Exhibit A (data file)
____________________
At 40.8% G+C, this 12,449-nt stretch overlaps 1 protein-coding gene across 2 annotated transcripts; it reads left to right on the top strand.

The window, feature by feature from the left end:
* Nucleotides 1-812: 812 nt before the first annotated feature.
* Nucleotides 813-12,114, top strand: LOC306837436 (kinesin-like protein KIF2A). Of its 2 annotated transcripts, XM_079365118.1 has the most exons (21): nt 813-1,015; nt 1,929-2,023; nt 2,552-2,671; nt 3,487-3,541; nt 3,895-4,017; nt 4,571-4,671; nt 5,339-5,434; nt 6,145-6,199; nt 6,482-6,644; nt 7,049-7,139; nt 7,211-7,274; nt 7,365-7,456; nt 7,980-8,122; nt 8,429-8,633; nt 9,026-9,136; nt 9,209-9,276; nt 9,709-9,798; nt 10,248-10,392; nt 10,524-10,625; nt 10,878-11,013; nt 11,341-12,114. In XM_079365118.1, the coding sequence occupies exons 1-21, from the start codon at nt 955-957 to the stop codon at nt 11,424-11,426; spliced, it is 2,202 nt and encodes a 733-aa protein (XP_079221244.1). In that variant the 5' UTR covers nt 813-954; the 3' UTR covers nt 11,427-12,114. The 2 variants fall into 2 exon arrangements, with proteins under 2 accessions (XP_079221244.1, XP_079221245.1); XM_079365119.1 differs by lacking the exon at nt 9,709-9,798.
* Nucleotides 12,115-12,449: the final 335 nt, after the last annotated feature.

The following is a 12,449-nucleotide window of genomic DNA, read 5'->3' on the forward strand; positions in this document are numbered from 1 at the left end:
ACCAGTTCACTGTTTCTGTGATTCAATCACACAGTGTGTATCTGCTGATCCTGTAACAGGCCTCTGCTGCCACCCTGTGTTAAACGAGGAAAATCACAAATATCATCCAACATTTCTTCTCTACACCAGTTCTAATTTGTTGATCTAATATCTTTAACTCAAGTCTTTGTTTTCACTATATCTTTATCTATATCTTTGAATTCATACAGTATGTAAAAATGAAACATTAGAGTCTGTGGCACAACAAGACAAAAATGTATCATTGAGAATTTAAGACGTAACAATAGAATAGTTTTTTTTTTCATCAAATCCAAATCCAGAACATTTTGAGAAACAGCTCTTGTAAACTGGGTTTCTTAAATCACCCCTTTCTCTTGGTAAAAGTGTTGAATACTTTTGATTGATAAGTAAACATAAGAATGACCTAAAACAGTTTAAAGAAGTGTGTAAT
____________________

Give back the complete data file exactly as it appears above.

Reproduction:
At 40.8% G+C, this 12,449-nt stretch overlaps 1 protein-coding gene across 2 annotated transcripts; it reads left to right on the top strand.

The window, feature by feature from the left end:
* Nucleotides 1-812: 812 nt before the first annotated feature.
* Nucleotides 813-12,114, top strand: LOC306837436 (kinesin-like protein KIF2A). Of its 2 annotated transcripts, XM_079365118.1 has the most exons (21): nt 813-1,015; nt 1,929-2,023; nt 2,552-2,671; nt 3,487-3,541; nt 3,895-4,017; nt 4,571-4,671; nt 5,339-5,434; nt 6,145-6,199; nt 6,482-6,644; nt 7,049-7,139; nt 7,211-7,274; nt 7,365-7,456; nt 7,980-8,122; nt 8,429-8,633; nt 9,026-9,136; nt 9,209-9,276; nt 9,709-9,798; nt 10,248-10,392; nt 10,524-10,625; nt 10,878-11,013; nt 11,341-12,114. In XM_079365118.1, the coding sequence occupies exons 1-21, from the start codon at nt 955-957 to the stop codon at nt 11,424-11,426; spliced, it is 2,202 nt and encodes a 733-aa protein (XP_079221244.1). In that variant the 5' UTR covers nt 813-954; the 3' UTR covers nt 11,427-12,114. The 2 variants fall into 2 exon arrangements, with proteins under 2 accessions (XP_079221244.1, XP_079221245.1); XM_079365119.1 differs by lacking the exon at nt 9,709-9,798.
* Nucleotides 12,115-12,449: the final 335 nt, after the last annotated feature.

The following is a 12,449-nucleotide window of genomic DNA, read 5'->3' on the forward strand; positions in this document are numbered from 1 at the left end:
ACCAGTTCACTGTTTCTGTGATTCAATCACACAGTGTGTATCTGCTGATCCTGTAACAGGCCTCTGCTGCCACCCTGTGTTAAACGAGGAAAATCACAAATATCATCCAACATTTCTTCTCTACACCAGTTCTAATTTGTTGATCTAATATCTTTAACTCAAGTCTTTGTTTTCACTATATCTTTATCTATATCTTTGAATTCATACAGTATGTAAAAATGAAACATTAGAGTCTGTGGCACAACAAGACAAAAATGTATCATTGAGAATTTAAGACGTAACAATAGAATAGTTTTTTTTTTCATCAAATCCAAATCCAGAACATTTTGAGAAACAGCTCTTGTAAACTGGGTTTCTTAAATCACCCCTTTCTCTTGGTAAAAGTGTTGAATACTTTTGATTGATAAGTAAACATAAGAATGACCTAAAACAGTTTAAAGAAGTGTGTAAT